Corporations often carry debts making them liable to their creditors. This debt liability generally does not apply personally to the directors of a corporation. However, that does not apply in all cases. When the subject of a debt is unpaid wages, Ontario allows for the piercing of the corporate veil, meaning the directors could become personally liable for wages owed to employees. The Employment Standards Act (ESA), the Ontario Business Corporations Act (OBCA), and the Canada Business Corporations Act (CBSA) all stipulate that directors can be held accountable in these circumstances. Ontario courts have also held that directors can be responsible for unpaid wages. The Ontario Court of Appeal has recently decided such a case.
Employee Brings Claim Against Company and Directors
The employer terminated the employee in 2018. The employee began working as a security guard for the employer. He then moved to different positions until 2018, when he was fired. The company claimed it had fired the employee for cause because he had been accused of punching another employee’s time-card. The employee claimed that the employer made a false allegation and failed to conduct a proper investigation. Further, the employee claimed that his dismissal was a reprisal because he raised concerns about health and safety and manufacturing. He claims he also took steps to organize a labour union.
The employee brought a claim for wrongful dismissal damages, moral damages, and punitive damages. However, he did not just bring the action against three corporations alleged to have been his common employer, but also against two individual corporate directors.
Motion Judge Strikes Several Claims, Orders Employee to Pay Costs
The employer and two directors, the respondents, brought a motion to strike certain claims. The motion judge decided to strike some pleadings with leave to amend and some without leave to amend.
The motion judge made several findings. She found that s. 131 of the Ontario Business Corporations Act only provided for a director’s liability for debts for services performed and vacation pay accrued. She did not find that this applied to severance pay, termination pay, or damages for wrongful dismissal. Accordingly, it was found that a cause of action was not established under s. 131 of the OBCA. The motion judge also rejected the claim under s. 81 of the Employment Standards Act, which held that directors were liable for unpaid wages, as she found it had no reasonable prospect of success.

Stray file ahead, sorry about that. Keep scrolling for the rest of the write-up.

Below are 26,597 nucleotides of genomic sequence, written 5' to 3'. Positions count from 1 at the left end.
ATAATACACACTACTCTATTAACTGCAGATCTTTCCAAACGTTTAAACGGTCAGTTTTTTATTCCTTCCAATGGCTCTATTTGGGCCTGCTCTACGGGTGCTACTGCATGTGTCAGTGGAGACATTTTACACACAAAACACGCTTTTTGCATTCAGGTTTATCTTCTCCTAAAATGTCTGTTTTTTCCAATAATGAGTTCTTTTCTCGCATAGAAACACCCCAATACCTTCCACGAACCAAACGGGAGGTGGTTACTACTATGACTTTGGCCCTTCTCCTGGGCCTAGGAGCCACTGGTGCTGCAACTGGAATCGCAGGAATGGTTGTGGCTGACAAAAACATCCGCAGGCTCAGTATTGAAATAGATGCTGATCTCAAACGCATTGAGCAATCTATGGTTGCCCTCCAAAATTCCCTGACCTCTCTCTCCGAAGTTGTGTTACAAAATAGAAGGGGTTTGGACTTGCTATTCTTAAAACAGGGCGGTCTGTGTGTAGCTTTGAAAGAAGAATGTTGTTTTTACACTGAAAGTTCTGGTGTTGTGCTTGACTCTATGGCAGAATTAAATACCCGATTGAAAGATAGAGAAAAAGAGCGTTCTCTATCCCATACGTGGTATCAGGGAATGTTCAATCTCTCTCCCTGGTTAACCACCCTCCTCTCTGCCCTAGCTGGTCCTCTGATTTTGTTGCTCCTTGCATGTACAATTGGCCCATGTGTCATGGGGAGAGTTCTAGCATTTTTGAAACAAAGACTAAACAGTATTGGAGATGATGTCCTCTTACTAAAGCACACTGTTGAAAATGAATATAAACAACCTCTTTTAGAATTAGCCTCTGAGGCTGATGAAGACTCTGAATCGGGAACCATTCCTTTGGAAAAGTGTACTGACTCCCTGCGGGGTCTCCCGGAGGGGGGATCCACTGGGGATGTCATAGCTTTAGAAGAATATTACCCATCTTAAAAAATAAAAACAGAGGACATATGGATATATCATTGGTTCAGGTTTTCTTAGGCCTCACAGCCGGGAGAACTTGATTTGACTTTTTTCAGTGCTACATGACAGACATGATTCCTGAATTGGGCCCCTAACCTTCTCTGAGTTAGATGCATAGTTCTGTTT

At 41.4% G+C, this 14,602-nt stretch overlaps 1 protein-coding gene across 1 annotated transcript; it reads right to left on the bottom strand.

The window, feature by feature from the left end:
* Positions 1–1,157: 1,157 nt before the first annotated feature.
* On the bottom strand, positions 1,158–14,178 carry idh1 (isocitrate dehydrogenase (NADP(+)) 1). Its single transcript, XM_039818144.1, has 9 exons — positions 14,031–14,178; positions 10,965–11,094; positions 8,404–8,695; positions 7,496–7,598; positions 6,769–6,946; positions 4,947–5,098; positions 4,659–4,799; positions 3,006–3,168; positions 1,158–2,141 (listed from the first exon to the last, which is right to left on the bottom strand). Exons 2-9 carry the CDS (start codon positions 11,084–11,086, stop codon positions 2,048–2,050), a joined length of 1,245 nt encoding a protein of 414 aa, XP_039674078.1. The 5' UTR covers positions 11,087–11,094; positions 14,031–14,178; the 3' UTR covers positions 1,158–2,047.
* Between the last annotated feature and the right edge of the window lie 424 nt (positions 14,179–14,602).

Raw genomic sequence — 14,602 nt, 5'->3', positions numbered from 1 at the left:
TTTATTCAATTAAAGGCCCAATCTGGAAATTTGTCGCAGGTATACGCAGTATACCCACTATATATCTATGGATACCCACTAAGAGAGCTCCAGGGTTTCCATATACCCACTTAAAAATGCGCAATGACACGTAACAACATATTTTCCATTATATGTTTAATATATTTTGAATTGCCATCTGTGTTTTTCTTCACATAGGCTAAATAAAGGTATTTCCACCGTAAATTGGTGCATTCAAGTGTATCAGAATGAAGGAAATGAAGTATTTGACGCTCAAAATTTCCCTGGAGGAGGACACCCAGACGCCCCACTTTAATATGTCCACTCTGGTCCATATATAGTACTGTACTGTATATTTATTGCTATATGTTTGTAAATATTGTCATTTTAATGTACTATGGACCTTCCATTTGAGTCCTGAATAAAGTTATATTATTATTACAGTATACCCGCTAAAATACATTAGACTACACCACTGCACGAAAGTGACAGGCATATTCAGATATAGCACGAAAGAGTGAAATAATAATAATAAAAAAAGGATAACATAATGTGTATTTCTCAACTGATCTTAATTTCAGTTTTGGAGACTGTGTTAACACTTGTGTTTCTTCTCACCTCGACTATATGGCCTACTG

Lastly the motion judge found that the employee did not have standing to bring a claim under s. 248 of the OBCA. The motion judge concluded that the employee had not pleaded how the conduct of the directors affected his ability to recover judgment against the respondents. The motion judge also awarded costs to the respondents for almost $15,000. The employee appealed the motion judge’s decision.
Court of Appeal Allows Employee to Amend Claim
The Court of Appeal decided to allow the appeal in part. The Court decided to allow the motion judge striking of the employee’s s. 81 ESA claim without leave to amend, and her striking of the s. 248 OBCA claim with leave to amend. However, the court disagreed with the motion judge’s striking of the employee’s s. 131 OBCA claim because it found that it should not have been struck without leave to amend.
Section 131 of the OBCA sets out a director’s liability for wages. The section states that:
“The directors of a corporation are jointly and severally liable to the employees of the corporation for all debts not exceeding six months’ wages that become payable while they are directors for services performed for the corporation and for the vacation pay accrued while they are directors for not more than twelve months under the Employment Standards Act, and the regulations thereunder, or under any collective agreement made by the corporation.”
The Court of Appeal found that the employee did plead that he was entitled to three weeks’ vacation pay at the time of his dismissal. Even though the employee only pleaded this in one paragraph, as a claim under s. 81 of the ESA, the claim for vacation pay is a claim that he can assert against the individual respondents under s. 131 of the OBCA. Accordingly, the court found a reasonable cause of action under s. 131 of the OBCA.
While the Court of Appeal did not strike the cost award against the employee, it did reduce the amount of costs to $8,000.
Unpaid wages could lead to claims against directors personally. In situations in which an employee is owed wages, it is advisable for both the employer and employee to seek legal advice.
For advice on employer liability and other employment or labour law matters, contact the offices of Toronto employment lawyers Grosman Gale Fletcher Hopkins LLP. We regularly advise workplace parties on a wide range of legal workplace issues. Contact us online or by phone at 416-364-9599 to schedule a consultation.
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